Holding the Bag

My memories are of two mansions: the first is like a movie theater; the second is more of a tomb. Memories of the first type are similar to movies, stories played out visually through time. Memories of the second kind are without sight, sound, or time—that is, they are naked, raw feelings.

NOTE: This blog series is dedicated to the quest for understanding who I am and how I came to be me.

A very early memory is the story of the combine. I was perhaps three and a half (maybe four and a half) when I rode with my mother to the oat field where my dad was combining, probably to bring him some drink. I believe I can recall the grasshoppers jumping ahead of my feet, the heat of the midday August sun, and the smell of sweet oat straw tinged with the pungent volatiles of green weeds. I know I can remember climbing onto the combine frame and walking along it, holding onto supports.

It was not an old combine at that time. It was an International with its own engine to drive the machine even though it was towed by the tractor. The engine was that of a smaller tractor, like a Cub, but it managed the machine and was mounted forward on the frame.

Not all memories of my farm boy days are pleasant. It’s just that the pleasant ones are easier to recall.

As I walked along the frame, I grabbed onto things to support me. I remember grabbing hold of the engine breather tube, the straight vertical tube that brought clean filtered air into the engine. I do not remember grabbing the next straight vertical tube, the exhaust pipe.

There is a gap in that movie.

The next thing I recall is sitting on my mother’s lap in the house with my hand completely wrapped in gauze, wondering why.

It is a blessing that our subconscious minds that store our movie memories can be so effectively edited. Some things should be forgotten.

But they are not really forgotten. They are stored in the tomb, that timeless dark and silent place where feelings go to never die.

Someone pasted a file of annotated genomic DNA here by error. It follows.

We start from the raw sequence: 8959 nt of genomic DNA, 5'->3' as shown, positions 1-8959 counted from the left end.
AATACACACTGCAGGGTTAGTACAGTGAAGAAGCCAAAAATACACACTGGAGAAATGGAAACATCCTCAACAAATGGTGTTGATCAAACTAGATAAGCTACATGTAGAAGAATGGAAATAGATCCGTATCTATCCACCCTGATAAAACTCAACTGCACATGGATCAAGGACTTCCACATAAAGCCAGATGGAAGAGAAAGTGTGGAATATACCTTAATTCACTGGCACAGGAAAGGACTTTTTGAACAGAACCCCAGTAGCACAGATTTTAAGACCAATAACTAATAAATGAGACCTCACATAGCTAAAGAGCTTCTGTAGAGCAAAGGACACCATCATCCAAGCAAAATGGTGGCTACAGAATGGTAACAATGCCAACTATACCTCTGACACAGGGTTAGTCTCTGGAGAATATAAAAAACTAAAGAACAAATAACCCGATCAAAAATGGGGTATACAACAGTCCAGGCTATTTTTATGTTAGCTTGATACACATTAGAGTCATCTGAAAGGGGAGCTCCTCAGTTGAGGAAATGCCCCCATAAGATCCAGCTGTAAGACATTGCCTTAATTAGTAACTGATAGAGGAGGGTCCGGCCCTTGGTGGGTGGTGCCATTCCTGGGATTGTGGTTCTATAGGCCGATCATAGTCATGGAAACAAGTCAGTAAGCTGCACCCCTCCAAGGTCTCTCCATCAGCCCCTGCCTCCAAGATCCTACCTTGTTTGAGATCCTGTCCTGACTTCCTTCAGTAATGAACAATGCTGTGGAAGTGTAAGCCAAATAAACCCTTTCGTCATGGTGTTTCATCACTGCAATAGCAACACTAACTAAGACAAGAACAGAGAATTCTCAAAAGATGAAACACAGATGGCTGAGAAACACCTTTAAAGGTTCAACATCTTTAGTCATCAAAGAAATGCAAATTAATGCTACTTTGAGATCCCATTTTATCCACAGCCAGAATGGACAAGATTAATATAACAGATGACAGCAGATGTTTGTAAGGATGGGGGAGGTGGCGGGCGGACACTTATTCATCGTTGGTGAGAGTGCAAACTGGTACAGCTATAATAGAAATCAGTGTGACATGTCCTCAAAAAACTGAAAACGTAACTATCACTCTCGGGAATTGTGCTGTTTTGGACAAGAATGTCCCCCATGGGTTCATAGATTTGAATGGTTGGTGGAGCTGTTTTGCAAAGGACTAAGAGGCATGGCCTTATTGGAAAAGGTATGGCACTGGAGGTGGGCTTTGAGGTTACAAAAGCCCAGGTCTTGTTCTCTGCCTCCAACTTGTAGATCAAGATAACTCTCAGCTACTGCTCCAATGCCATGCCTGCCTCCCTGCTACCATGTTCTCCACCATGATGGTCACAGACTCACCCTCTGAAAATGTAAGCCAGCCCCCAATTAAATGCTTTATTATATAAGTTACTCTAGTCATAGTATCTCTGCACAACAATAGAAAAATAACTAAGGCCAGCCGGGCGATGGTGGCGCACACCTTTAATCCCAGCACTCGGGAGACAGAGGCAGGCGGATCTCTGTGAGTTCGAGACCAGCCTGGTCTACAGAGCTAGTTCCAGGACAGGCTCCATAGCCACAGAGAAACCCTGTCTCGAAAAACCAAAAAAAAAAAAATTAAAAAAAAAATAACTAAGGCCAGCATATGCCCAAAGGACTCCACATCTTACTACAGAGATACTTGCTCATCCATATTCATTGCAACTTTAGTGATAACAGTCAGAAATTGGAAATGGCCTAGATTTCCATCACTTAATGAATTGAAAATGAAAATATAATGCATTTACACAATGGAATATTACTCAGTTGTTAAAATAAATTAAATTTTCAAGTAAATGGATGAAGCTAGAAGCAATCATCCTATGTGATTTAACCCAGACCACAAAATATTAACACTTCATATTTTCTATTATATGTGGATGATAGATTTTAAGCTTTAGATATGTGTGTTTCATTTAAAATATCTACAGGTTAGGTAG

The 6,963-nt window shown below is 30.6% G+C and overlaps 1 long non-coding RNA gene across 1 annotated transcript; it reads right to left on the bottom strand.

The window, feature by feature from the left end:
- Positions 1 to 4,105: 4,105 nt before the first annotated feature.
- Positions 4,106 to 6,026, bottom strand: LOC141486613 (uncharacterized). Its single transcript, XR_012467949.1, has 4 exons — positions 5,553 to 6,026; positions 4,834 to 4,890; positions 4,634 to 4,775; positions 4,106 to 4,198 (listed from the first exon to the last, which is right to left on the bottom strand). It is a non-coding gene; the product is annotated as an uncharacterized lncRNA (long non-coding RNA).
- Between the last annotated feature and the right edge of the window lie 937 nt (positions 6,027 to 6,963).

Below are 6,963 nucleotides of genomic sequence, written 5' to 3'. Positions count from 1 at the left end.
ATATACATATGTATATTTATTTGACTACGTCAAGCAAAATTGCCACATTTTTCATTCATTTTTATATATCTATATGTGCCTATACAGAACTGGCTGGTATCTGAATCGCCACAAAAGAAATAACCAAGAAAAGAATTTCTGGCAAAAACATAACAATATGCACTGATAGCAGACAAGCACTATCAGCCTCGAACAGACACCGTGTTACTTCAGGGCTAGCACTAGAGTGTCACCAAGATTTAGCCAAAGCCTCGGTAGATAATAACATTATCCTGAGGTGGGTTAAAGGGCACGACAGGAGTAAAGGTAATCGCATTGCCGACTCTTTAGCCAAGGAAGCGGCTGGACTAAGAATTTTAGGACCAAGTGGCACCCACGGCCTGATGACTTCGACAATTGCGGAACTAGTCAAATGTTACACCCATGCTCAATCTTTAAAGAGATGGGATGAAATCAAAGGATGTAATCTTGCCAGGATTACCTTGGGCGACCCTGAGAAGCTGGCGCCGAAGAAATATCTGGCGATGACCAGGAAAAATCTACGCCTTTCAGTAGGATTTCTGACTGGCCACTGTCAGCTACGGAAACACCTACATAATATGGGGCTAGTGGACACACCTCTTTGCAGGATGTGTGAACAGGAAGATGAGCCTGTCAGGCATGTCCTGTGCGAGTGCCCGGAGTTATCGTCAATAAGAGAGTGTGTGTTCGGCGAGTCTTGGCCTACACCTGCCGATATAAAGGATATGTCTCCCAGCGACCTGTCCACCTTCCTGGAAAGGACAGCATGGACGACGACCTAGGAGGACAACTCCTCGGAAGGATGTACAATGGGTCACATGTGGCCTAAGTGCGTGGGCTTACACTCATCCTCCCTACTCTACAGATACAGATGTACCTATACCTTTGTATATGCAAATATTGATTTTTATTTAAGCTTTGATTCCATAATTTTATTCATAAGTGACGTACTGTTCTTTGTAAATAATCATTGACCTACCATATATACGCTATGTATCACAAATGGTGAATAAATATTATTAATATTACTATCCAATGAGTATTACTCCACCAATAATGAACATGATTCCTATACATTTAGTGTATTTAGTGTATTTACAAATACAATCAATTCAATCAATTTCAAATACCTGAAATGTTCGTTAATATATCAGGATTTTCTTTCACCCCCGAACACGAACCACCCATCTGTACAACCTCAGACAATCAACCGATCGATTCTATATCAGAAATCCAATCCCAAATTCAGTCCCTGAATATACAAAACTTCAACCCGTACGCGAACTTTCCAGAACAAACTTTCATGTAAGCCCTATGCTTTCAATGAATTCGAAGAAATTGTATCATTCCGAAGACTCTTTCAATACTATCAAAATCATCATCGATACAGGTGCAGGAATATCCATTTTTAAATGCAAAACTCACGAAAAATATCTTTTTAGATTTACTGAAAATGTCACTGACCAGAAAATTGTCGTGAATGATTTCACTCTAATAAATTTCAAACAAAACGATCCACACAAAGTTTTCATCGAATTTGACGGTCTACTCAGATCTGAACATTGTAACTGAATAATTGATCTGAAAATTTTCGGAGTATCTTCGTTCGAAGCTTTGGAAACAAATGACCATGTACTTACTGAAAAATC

There are some movies in my library that are not so positive, though. They just are not the painful trauma like grabbing a hot exhaust pipe.

Later, when the season came to get into the fields, I loved the work, the smell of tilled earth, the clarity of the job and the sense of power and accomplishment. But, I was the youngest and often sentenced to serve my time in the barn. My job was the routine of chores rather than the thrill of the till. I didn’t like that.

When we bought these new “automatic” milking machines that required special thorough cleaning that required tedious detail work, it fell to the youngest. I still don’t like doing dishes.

And then there was the oat bin. Once each week we would take ear corn from the crib and oats from the granary to the mill in town to have them ground into meal with some additives, special feed for the milking cows. Once a week somebody had to shovel the oats into a gunny sack. Once a week the youngest got to hold the bag open while somebody older manned the shovel.

And I never seemed to do it quite right. To this day, I take great offense at being told I am doing something wrong when I am really trying to do it right. I do not like being left to hold the bag.

No, this was not traumatic. In fact, it is quite humorous in retrospect, just one inconvenience of being the baby of a farm family; there are many inconveniences, but there are far more blessings being the youngest.

I have a lot of childhood memories, mostly good or great. Yes, I know the mind recalls the good memories in preference to the bad, but still—I have a lot of good memories.

One of the things that bothers me about Vietnam is the nagging feeling that my memory is incomplete, that there is one particular conflict I am forgetting. That leads me to believe that there was something significant about that experience, something that I filed away in the tomb rather than the theater library.

But, as to my farm boy life, my memory is robust and remarkably complete. That tells me that my childhood trauma was limited, indeed.

I was a lucky boy.

Heart and Soul

The heart of a dairy farm may be in the barn, but the soul is in the soil, and my ego is grounded in both. Status of a farm boy is embodied in chores, and mine included duties inside and outside our barn. Rites of passage became new chores requiring greater skill and more responsibility.

NOTE: This blog series is dedicated to the quest for understanding who I am and how I came to be me.